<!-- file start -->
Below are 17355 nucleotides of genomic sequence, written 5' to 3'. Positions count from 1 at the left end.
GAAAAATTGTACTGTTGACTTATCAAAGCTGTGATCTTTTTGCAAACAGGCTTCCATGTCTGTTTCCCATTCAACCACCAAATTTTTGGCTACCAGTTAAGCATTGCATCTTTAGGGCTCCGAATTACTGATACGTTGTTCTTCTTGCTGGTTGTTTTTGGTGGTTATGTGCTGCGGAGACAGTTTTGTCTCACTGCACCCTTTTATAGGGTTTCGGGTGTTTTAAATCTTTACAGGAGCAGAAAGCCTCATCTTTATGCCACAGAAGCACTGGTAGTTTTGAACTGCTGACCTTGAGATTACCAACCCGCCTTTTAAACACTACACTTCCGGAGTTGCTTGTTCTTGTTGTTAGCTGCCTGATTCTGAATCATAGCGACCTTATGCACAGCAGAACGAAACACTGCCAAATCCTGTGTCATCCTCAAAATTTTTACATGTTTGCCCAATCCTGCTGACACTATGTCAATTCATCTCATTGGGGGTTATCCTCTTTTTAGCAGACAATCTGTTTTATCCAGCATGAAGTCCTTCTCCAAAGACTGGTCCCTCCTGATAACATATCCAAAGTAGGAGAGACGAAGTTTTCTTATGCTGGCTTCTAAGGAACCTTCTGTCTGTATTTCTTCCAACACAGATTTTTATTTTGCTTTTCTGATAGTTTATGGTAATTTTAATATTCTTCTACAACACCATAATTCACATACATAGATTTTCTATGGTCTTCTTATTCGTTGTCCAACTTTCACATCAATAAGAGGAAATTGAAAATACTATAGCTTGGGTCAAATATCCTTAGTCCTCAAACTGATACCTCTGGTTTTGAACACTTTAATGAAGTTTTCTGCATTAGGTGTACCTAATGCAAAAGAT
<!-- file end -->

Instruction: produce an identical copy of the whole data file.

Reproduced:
Below are 17355 nucleotides of genomic sequence, written 5' to 3'. Positions count from 1 at the left end.
GAAAAATTGTACTGTTGACTTATCAAAGCTGTGATCTTTTTGCAAACAGGCTTCCATGTCTGTTTCCCATTCAACCACCAAATTTTTGGCTACCAGTTAAGCATTGCATCTTTAGGGCTCCGAATTACTGATACGTTGTTCTTCTTGCTGGTTGTTTTTGGTGGTTATGTGCTGCGGAGACAGTTTTGTCTCACTGCACCCTTTTATAGGGTTTCGGGTGTTTTAAATCTTTACAGGAGCAGAAAGCCTCATCTTTATGCCACAGAAGCACTGGTAGTTTTGAACTGCTGACCTTGAGATTACCAACCCGCCTTTTAAACACTACACTTCCGGAGTTGCTTGTTCTTGTTGTTAGCTGCCTGATTCTGAATCATAGCGACCTTATGCACAGCAGAACGAAACACTGCCAAATCCTGTGTCATCCTCAAAATTTTTACATGTTTGCCCAATCCTGCTGACACTATGTCAATTCATCTCATTGGGGGTTATCCTCTTTTTAGCAGACAATCTGTTTTATCCAGCATGAAGTCCTTCTCCAAAGACTGGTCCCTCCTGATAACATATCCAAAGTAGGAGAGACGAAGTTTTCTTATGCTGGCTTCTAAGGAACCTTCTGTCTGTATTTCTTCCAACACAGATTTTTATTTTGCTTTTCTGATAGTTTATGGTAATTTTAATATTCTTCTACAACACCATAATTCACATACATAGATTTTCTATGGTCTTCTTATTCGTTGTCCAACTTTCACATCAATAAGAGGAAATTGAAAATACTATAGCTTGGGTCAAATATCCTTAGTCCTCAAACTGATACCTCTGGTTTTGAACACTTTAATGAAGTTTTCTGCATTAGGTGTACCTAATGCAAAAGAT